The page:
Supreme Court upholds emergency aid exception to Fourth Amendment
Supreme Court upholds emergency aid exception to Fourth Amendment
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[JURIST] The US Supreme Court [official website] issued a per curiam opinion [text, PDF] Monday in Ryburn v. Huff [SCOTUSblog backgrounder] allowing police officers to enter a private residence without a warrant if they have a reason to anticipate violence. The parents of a high school student brought the suit, arguing that the police department violated the Fourth Amendment [text] when officers entered their home without a warrant. The officers arrived at the home after the student’s principal asked them to investigate the student’s alleged shooting threat. The student’s mother resisted answering the officers’ questions, including whether there was a weapon in the home. When the mother turned away from the police and re-entered the home, the officers followed her inside and left after determining that there was no threat. The court relied on its 2006 ruling in Brigham City v. Stuart [opinion, PDF] to conclude that the officers correctly applied the emergency aid exception to the Fourth Amendment:

In sum, reasonable police officers in petitioners’ position could have come to the conclusion that the Fourth Amendment permitted them to enter the Huff residence if there was an objectively reasonable basis for fearing that violence was imminent. And a reasonable officer could have come to such a conclusion based on the facts…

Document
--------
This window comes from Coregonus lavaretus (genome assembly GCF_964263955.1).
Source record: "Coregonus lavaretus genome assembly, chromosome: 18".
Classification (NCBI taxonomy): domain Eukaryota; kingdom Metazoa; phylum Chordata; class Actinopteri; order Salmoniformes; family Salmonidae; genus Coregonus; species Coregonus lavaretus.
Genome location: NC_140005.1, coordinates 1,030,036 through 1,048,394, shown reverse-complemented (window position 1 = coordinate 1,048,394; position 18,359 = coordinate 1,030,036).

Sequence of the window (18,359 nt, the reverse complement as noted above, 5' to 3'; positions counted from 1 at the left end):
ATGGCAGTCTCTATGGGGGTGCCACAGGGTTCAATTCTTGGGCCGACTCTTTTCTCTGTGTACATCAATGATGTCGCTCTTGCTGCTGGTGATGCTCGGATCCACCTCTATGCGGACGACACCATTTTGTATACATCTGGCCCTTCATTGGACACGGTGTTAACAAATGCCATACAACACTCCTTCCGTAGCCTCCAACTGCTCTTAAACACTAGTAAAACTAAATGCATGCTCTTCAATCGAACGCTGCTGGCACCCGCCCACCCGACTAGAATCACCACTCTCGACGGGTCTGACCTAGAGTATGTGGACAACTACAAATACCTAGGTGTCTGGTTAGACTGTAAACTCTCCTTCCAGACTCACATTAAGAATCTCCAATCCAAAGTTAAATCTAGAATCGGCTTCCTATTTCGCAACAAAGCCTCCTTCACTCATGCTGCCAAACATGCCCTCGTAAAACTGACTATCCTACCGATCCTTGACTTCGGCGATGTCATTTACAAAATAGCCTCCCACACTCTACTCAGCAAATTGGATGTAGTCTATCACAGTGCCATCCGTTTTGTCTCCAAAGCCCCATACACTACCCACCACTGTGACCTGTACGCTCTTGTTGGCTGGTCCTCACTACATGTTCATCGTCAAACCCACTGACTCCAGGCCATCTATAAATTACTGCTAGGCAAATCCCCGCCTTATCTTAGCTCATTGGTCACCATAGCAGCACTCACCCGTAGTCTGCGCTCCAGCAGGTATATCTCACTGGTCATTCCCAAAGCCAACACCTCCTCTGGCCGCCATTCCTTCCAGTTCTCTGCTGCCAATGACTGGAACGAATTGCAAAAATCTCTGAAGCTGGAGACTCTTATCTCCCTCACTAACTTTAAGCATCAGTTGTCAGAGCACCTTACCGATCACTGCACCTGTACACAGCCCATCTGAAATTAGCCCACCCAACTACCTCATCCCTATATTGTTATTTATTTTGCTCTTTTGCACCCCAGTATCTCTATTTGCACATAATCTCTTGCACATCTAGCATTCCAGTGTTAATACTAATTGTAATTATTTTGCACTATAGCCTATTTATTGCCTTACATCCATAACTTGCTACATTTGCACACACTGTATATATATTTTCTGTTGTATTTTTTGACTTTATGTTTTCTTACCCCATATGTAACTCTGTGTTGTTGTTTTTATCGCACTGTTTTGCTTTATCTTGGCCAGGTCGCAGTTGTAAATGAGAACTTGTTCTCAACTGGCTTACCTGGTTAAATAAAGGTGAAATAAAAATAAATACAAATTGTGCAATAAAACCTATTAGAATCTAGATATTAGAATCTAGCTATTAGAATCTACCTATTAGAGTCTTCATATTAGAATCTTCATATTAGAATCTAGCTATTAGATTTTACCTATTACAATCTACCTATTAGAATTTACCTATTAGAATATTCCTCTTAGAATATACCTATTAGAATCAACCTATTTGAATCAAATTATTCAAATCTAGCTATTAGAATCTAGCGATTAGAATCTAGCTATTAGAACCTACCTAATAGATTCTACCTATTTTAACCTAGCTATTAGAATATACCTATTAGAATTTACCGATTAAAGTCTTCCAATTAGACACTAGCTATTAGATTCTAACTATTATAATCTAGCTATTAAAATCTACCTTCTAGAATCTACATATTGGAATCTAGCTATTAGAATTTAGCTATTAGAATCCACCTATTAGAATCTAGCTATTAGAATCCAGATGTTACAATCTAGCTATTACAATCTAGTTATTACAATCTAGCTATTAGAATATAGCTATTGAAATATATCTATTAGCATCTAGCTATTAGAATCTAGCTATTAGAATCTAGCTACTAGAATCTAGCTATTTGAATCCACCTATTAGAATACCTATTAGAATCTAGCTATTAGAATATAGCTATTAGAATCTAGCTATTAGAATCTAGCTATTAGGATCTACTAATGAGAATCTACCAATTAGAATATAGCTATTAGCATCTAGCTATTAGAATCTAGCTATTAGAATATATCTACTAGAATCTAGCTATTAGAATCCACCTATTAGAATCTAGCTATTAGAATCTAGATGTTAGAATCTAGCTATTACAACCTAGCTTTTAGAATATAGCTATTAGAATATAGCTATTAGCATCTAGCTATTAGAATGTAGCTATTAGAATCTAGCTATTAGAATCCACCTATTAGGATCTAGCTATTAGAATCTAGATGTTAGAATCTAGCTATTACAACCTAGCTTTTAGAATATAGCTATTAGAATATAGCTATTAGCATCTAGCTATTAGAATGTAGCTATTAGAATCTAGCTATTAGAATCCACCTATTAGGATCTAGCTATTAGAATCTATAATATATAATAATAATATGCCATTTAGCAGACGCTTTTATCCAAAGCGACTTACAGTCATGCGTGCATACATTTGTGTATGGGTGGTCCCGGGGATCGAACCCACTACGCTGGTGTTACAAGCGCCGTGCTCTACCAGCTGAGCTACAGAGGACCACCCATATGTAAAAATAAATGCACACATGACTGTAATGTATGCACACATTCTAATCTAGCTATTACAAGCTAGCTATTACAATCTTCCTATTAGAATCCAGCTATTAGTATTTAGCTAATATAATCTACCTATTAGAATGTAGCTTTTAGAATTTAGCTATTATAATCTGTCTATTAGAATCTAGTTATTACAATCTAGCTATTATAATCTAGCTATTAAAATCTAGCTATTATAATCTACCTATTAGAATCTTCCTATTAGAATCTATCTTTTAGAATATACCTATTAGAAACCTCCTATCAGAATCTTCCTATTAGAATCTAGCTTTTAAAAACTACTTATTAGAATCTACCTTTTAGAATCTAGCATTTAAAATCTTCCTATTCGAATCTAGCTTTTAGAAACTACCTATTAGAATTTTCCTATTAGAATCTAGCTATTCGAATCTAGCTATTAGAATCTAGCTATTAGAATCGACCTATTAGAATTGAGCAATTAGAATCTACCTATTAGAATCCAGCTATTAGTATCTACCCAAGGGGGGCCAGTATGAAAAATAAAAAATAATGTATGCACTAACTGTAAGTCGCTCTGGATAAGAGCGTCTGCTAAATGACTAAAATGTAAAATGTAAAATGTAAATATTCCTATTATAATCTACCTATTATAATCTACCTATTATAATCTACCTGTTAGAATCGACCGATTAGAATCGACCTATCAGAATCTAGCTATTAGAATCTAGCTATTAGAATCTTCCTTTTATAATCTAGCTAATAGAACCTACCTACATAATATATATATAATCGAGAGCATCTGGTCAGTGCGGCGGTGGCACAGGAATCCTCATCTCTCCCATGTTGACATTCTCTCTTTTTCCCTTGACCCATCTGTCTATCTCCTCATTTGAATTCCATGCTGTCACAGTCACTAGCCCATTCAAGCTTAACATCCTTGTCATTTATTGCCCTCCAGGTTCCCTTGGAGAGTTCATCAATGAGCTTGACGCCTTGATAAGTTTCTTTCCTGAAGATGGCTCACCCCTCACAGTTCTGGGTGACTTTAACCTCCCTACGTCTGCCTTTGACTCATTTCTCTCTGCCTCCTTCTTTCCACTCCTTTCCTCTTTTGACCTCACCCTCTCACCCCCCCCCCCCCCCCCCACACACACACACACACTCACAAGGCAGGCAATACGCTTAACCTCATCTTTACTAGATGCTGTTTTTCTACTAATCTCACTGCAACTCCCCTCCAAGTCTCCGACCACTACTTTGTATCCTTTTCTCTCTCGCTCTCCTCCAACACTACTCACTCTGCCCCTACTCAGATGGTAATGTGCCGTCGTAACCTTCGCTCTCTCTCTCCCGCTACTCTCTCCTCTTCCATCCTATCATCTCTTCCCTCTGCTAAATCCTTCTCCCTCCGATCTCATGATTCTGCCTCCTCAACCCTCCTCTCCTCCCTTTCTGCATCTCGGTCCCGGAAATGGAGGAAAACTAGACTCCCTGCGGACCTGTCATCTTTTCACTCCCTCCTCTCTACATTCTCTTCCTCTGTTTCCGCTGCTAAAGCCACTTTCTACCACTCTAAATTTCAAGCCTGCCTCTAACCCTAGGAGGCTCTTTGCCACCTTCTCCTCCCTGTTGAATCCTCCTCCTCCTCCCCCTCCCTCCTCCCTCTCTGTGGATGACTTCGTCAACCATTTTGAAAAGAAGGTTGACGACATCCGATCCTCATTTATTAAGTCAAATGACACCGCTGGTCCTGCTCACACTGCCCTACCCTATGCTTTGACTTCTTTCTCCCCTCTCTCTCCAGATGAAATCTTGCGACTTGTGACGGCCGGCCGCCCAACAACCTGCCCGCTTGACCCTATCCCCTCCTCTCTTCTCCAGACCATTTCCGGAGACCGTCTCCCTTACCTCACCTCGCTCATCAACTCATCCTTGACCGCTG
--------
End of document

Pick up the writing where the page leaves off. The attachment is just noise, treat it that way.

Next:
The decision reversed the US Court of Appeals for the Ninth Circuit, which ruled that the student’s mother exercised her right to end the conversation with the police and that the officers could not have reasonably believed that there was an imminent threat [opinion, PDF] inside the home.

The court also upheld the emergency aid exception to the Fourth Amendment in its 2009 ruling in Michigan v. Fisher [opinion, PDF], which reversed and remanded [JURIST report] a Michigan Court of Appeals decision that found officers violated a defendant’s Fourth Amendment rights when they entered his home. The case arose when officers called to the home of Jeremy Fisher found a dented vehicle outside the home and blood on the vehicle and on clothing inside the vehicle. They observed Fisher through a window throwing objects and one of the officers entered the home, at which time Fisher pointed a rifle at the officer. Fisher was charged with assault and possession of a firearm during a felony and sought to suppress the officer’s statement, arguing that the entry was illegal.